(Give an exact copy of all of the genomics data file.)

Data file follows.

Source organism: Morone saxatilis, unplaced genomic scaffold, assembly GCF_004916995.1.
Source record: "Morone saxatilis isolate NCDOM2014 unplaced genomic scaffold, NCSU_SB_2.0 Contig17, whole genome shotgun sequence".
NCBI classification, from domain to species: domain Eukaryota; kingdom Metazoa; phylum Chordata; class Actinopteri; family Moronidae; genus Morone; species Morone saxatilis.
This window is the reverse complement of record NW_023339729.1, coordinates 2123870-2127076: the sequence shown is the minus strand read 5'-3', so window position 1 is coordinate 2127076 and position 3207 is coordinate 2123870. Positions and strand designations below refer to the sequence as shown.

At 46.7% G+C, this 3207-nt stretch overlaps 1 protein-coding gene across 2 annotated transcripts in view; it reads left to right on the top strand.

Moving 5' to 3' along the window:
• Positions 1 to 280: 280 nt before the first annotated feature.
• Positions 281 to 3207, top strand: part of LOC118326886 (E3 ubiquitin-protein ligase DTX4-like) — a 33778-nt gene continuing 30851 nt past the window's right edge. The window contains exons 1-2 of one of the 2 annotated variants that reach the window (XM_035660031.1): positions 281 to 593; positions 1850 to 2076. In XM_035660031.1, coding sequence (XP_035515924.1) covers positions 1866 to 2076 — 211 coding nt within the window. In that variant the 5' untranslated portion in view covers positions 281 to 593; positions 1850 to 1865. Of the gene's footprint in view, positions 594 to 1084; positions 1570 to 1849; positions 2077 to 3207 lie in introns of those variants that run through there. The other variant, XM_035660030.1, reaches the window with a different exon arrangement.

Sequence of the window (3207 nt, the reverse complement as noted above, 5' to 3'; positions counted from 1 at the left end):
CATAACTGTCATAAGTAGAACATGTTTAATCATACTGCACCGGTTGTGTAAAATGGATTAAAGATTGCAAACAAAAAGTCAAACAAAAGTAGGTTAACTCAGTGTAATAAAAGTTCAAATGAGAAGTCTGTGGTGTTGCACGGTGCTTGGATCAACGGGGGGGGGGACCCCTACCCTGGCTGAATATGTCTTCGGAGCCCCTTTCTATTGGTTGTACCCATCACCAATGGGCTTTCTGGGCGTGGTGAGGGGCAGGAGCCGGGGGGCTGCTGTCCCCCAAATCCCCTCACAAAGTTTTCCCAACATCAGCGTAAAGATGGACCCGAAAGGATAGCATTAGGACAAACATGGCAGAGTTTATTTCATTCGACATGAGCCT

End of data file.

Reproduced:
Source organism: Morone saxatilis, unplaced genomic scaffold, assembly GCF_004916995.1.
Source record: "Morone saxatilis isolate NCDOM2014 unplaced genomic scaffold, NCSU_SB_2.0 Contig17, whole genome shotgun sequence".
NCBI classification, from domain to species: domain Eukaryota; kingdom Metazoa; phylum Chordata; class Actinopteri; family Moronidae; genus Morone; species Morone saxatilis.
This window is the reverse complement of record NW_023339729.1, coordinates 2123870-2127076: the sequence shown is the minus strand read 5'-3', so window position 1 is coordinate 2127076 and position 3207 is coordinate 2123870. Positions and strand designations below refer to the sequence as shown.

At 46.7% G+C, this 3207-nt stretch overlaps 1 protein-coding gene across 2 annotated transcripts in view; it reads left to right on the top strand.

Moving 5' to 3' along the window:
• Positions 1 to 280: 280 nt before the first annotated feature.
• Positions 281 to 3207, top strand: part of LOC118326886 (E3 ubiquitin-protein ligase DTX4-like) — a 33778-nt gene continuing 30851 nt past the window's right edge. The window contains exons 1-2 of one of the 2 annotated variants that reach the window (XM_035660031.1): positions 281 to 593; positions 1850 to 2076. In XM_035660031.1, coding sequence (XP_035515924.1) covers positions 1866 to 2076 — 211 coding nt within the window. In that variant the 5' untranslated portion in view covers positions 281 to 593; positions 1850 to 1865. Of the gene's footprint in view, positions 594 to 1084; positions 1570 to 1849; positions 2077 to 3207 lie in introns of those variants that run through there. The other variant, XM_035660030.1, reaches the window with a different exon arrangement.

Sequence of the window (3207 nt, the reverse complement as noted above, 5' to 3'; positions counted from 1 at the left end):
CATAACTGTCATAAGTAGAACATGTTTAATCATACTGCACCGGTTGTGTAAAATGGATTAAAGATTGCAAACAAAAAGTCAAACAAAAGTAGGTTAACTCAGTGTAATAAAAGTTCAAATGAGAAGTCTGTGGTGTTGCACGGTGCTTGGATCAACGGGGGGGGGGACCCCTACCCTGGCTGAATATGTCTTCGGAGCCCCTTTCTATTGGTTGTACCCATCACCAATGGGCTTTCTGGGCGTGGTGAGGGGCAGGAGCCGGGGGGCTGCTGTCCCCCAAATCCCCTCACAAAGTTTTCCCAACATCAGCGTAAAGATGGACCCGAAAGGATAGCATTAGGACAAACATGGCAGAGTTTATTTCATTCGACATGAGCCT